Thinking about breathing leads me to thankfulness for other forgotten things as well, like lungs that work 24/7 without my even thinking about it, the tiny bits of oxygen and carbon dioxide stashed in the backpacks of our red blood cells, the oft-neglected plants in our kitchen that clean the air in our house.

And, most of the time, I’m thankful for the trees that refresh the air outside. Thanks a lot, Oak, Hickory, and Mulberry. (I mean it this time.)

Thank you, Maple, Elm, and Birch.

Thank you, God, for trees. Thank you, God, for air.

A tree that looks at God all day,

And lifts her leafy arms to pray;

A tree that may in Summer wear

A nest of robins in her hair . . .

-from Joyce Kilmer’s 1913 poem “Trees”

capilano

“Grandma Capilano,” the tallest tree in the Capilano Suspension Bridge Park of North Vancouver, BC

Once Upon a Rookie Night

I’ve written before about Friday nights in our family, a.k.a. Rookie Night, the evening we look forward to all week.

Rookie Night entails dinner (burgers, pizza, BBQ, and Chick-Fil-A are favorites), maybe a trip to the bookstore or quick grocery run, and a movie at home. Caroline picks the movie, which is often Lego-related or High School Musical. The usual bedtime curfew is not enforced. And sometimes, when Phil’s up to it, he and Caroline sleep on the living room floor under a tent rigged from a parachute thrown over the kitchen chairs and anchored with chip clips. I retire to an actual bed.

That’s Rookie Night.

It sounds kind of ridiculous, but Rookie Night is tradition. Sometimes Rookie Night is sacred.

One Rookie Night we went to Five Guys and ordered our usual fare. Five Guys is quick, the food is good, and the blaring classic rock takes me back to roller rink glory days of yore. Munching on peanuts while waiting for our food, I noticed when a voice rang out from the radio, “Josie’s on a vacation far away . . .” It’s one of those songs from the 80s that everyone instantly recognizes but only knows the words to the chorus.

At the chorus, the atmosphere in the restaurant shifted, as if we’d all been waiting for it. When the voice from the speakers sang, “I don’t wanna lose your love,” all the Five Guys workers sang: Tonight. I looked up and waited for the next line, “I just wanna use your love,” and fry cooks and grill cooks and condiment girls in hairnets belted out, Tonight.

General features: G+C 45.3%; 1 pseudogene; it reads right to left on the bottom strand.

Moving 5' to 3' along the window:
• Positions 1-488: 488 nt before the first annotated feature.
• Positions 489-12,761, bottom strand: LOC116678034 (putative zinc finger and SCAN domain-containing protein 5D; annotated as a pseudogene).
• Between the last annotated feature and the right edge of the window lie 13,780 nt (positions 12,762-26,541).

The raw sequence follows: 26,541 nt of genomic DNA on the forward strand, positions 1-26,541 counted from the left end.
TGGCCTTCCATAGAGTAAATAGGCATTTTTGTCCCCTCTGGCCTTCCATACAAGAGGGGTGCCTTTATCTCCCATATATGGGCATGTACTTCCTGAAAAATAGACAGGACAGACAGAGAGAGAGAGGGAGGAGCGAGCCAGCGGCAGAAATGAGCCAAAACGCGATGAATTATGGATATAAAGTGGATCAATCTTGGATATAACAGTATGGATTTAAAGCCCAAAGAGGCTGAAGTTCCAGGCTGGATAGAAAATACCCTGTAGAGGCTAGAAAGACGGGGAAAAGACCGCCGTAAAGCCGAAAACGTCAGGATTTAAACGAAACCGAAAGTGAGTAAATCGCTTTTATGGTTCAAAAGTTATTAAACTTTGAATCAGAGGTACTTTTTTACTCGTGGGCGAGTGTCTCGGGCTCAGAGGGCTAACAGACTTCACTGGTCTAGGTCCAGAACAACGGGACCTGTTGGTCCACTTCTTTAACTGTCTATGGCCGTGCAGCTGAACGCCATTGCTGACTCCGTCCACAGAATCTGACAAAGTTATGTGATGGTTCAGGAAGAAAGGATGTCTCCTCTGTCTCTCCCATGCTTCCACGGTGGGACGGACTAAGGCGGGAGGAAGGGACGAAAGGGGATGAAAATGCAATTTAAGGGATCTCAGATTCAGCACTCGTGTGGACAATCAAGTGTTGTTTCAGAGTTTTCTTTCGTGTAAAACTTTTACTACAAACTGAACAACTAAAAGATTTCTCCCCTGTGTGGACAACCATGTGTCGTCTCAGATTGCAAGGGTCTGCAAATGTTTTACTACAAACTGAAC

This spontaneous breakout in song was kind of magical, like the traffic scene at the beginning of La La Land but with more grease in the air. When the chorus rolled around again, I was ready to sing along—Tonight—and caught the eye of the guy at the cash register. He flashed a sheepish grin and turned back to the register, embarrassed to be caught singing or embarrassed to be sung with. Probably both.

By the song’s end, you might recall, the chorus repeats, like, a dozen times. But we—the mustard slingers and bun toasters and potato choppers and me—were still singing along to the refrain: Tonight.

So, this song about a guy trying to cheat on a girl named Josie while she’s on vacation became a surprise sing-along, a sort of call and response. Strangely, it reminded me of when a priest prays a request and the congregation answers, “Lord, hear our prayer.”

Although I wasn’t thinking about the meaning of the word “tonight” at the time, repeating it was like an acknowledgement of the present, gratitude for the presence of each other—the three of us celebrating Rookie Night and the people preparing the food.